The first two-and-a-half months of the 2023-24 NBA season are already in the books. So far, we’ve seen teams and players fall into place as the standings begin to take prominent shape.
The Minnesota Timberwolves remain atop the Western Conference standings with their 24-8 record, a place they have been for the better part of six weeks. This is a historic start to the season for Minnesota, as President of Basketball Operations Tim Connelly and his staff have put together one of the deepest, most well-rounded teams in franchise history.
The Timberwolves have had the NBA’s best defense, Anthony Edwards has blossomed into a bonafide superstar, Karl-Anthony Towns has settled into a consistent two-way role, Rudy Gobert has been bringing an MVP-level impact to every game, and Mike Conley has been there to round everything out amongst the starters. On top of that, Nickeil Alexander-Walker and Troy Brown Jr. have stepped up admirably for stretches during the absences of Edwards and Jaden McDaniels, while Naz Reid has been doing Naz Reid things. Overall, this has been an almost picture-perfect start to the season, considering some of the adversity that the Timberwolves have endured.
However, the roster still has some holes that need patching from within the organization or the trade market. The starting five, when healthy, is set in stone. Therefore, all of those roster needs revolve around the lack of offensive production Minnesota has received from its bench.
The NBA trade deadline is just over a month out. However, come early January; front offices begin making phone calls around the league regarding potential trades ahead of the February 8 deadline. Usually, the early discourse is amongst teams who already know what they will be at the deadline — buyers or sellers. We already saw the first trade this season between the New York Knicks and Toronto Raptors last week, which officially welcomed us to the 2024 NBA trade season!
In recent years, we’ve seen the Timberwolves completely overhaul the makeup and complexity of their roster at the trade deadline with moves such as the one to acquire D’Angelo Russell in exchange for Andrew Wiggins and picks in 2020 and, coincidentally, the trade to ship Russell to the Los Angeles Lakers in a three-team deal to acquire Conley last season. Connelly and Co.'s potential moves this year won’t be that splashy. However, it’s worth looking at some realistic trade targets to keep in the back of your mind as the roster finalization date creeps closer and closer.
As of January 3rd, here is a complete look at the Timberwolves roster and cap sheet, courtesy of our Jack Borman:
Monte Morris — Detroit Pistons
The Detroit Pistons have been a barnfire so far this season. They snapped a historic 28-game losing streak against the Raptors, who only had nine players active, last week and own an NBA-worst 3-30 record.
Detroit is the third-cheapest team in the league, as nine players on the active roster are making less than $10 million this season. However, they still have a few veterans on the roster who would fit in perfectly with championship-contending teams. One of those players is 6-foot-2 guard Monte Morris, who the team acquired via a trade with the Washington Wizards over the summer.
Morris has yet to play for the Pistons this season as he continues to nurse a quad injury he suffered during training camp. On November 21st, the team announced that the sixth-year guard would be re-evaluated in 6-8 weeks, meaning he will remain out until early January at the earliest, around a month before the trade deadline.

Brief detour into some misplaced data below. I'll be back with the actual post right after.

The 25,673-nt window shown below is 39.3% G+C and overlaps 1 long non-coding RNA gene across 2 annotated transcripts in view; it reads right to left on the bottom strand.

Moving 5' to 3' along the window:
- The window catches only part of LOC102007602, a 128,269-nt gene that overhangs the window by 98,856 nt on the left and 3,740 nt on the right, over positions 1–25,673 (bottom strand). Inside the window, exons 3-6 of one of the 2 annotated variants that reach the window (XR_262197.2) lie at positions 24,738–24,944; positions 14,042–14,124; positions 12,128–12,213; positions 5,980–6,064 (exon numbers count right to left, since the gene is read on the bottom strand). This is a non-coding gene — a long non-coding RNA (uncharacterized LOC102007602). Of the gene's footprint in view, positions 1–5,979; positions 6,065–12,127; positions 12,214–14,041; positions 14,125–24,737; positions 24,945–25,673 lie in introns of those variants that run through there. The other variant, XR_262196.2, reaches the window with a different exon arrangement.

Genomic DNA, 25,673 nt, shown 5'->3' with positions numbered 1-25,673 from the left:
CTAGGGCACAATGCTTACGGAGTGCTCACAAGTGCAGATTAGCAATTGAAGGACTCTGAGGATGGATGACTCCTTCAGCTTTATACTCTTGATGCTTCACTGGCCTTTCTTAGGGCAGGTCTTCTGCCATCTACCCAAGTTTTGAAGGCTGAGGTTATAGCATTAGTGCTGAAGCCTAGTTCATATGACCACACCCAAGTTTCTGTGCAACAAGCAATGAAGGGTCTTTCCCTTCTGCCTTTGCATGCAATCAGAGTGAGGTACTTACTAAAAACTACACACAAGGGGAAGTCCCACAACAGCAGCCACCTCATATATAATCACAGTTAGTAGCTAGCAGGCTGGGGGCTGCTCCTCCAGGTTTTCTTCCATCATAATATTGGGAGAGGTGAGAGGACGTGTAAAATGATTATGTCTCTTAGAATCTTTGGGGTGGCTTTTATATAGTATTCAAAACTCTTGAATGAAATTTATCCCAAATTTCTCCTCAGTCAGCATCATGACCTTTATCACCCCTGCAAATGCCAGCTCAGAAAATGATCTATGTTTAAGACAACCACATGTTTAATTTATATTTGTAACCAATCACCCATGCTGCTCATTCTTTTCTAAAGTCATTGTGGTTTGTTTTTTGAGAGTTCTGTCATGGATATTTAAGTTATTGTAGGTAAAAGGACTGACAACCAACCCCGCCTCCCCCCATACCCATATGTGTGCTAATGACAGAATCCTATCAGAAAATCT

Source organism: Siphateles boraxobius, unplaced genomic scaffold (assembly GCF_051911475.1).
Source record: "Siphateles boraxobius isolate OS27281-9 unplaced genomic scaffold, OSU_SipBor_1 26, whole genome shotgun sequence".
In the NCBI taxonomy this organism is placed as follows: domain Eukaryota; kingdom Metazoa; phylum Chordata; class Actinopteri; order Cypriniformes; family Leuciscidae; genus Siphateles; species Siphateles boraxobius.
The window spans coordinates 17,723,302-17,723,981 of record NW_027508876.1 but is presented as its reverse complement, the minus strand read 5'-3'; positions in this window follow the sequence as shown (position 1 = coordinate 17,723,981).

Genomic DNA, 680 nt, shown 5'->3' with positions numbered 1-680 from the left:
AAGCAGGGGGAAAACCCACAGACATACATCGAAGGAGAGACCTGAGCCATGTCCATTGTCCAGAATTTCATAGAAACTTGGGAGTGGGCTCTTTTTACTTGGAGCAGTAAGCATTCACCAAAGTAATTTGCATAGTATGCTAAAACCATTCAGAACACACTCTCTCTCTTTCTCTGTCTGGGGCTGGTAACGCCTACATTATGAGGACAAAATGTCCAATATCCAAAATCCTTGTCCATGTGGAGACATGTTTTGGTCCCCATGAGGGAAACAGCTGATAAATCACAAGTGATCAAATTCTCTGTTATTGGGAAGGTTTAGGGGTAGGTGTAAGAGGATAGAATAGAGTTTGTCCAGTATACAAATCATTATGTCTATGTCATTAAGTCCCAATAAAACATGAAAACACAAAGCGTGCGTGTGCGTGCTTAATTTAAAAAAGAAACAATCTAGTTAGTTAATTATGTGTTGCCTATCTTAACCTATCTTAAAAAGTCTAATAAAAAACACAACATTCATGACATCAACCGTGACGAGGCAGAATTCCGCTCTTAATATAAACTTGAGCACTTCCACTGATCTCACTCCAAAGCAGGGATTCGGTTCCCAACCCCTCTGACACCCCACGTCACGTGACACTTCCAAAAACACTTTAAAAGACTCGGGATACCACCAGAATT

Trading for an injured player is always risky. It’s hard to value their skills, and the possibility that they won’t live up to previous expectations is very real. However, Morris has been an incredibly reliable player during his four years with the Denver Nuggets and last season with the Wizards. When looking at him as a potential trade partner for the Timberwolves, he could be precisely what the team is looking for off the bench.
- Floor spacing: 39% career 3-point shooter on 3.3 attempts per game.
- Smart with the ball: Averages four dimes per game on just 0.8 turnovers.
- Availability: Played in 82 games in 2019, 73 in 2020, and 75 in 2022
- Off-ball: Started next to Nikola Jokić frequently in Denver during Jamal Murray’s absences and knows how to play off-ball effectively.
- Poor defender: Can be pesky but makes miscues and lacks rim pressure + size.
- ISO scoring: Can run in a set offense but has trouble creating when attacking downhill.
According to The Athletic, Connelly and his staff have registered interest in Morris dating back to last summer, and the same could still be true. As you’ll notice throughout, most targets listed below are potential backup point guard options. Minnesota has lacked a scoring punch off the bench and someone to calm the tides when things go rocky with the starters on the bench.
Monte could help in those areas, but trading for him may not be worth it.
The 28-year-old guard is in the final year of a 3-year, $27.7 million contract he signed with Connelly’s Nuggets in 2021. After this season, he will become an unrestricted free agent. He is making $9.8 million this year, so for the Timberwolves to acquire him, they would need to part ways with at least that number to make a deal work. Players that would fit the criteria are Kyle Anderson ($9.2M this season) or a combination of Shake Milton ($5M this season) and Nickeil Alexander-Walker ($4.6M) or Troy Brown Jr. ($4M).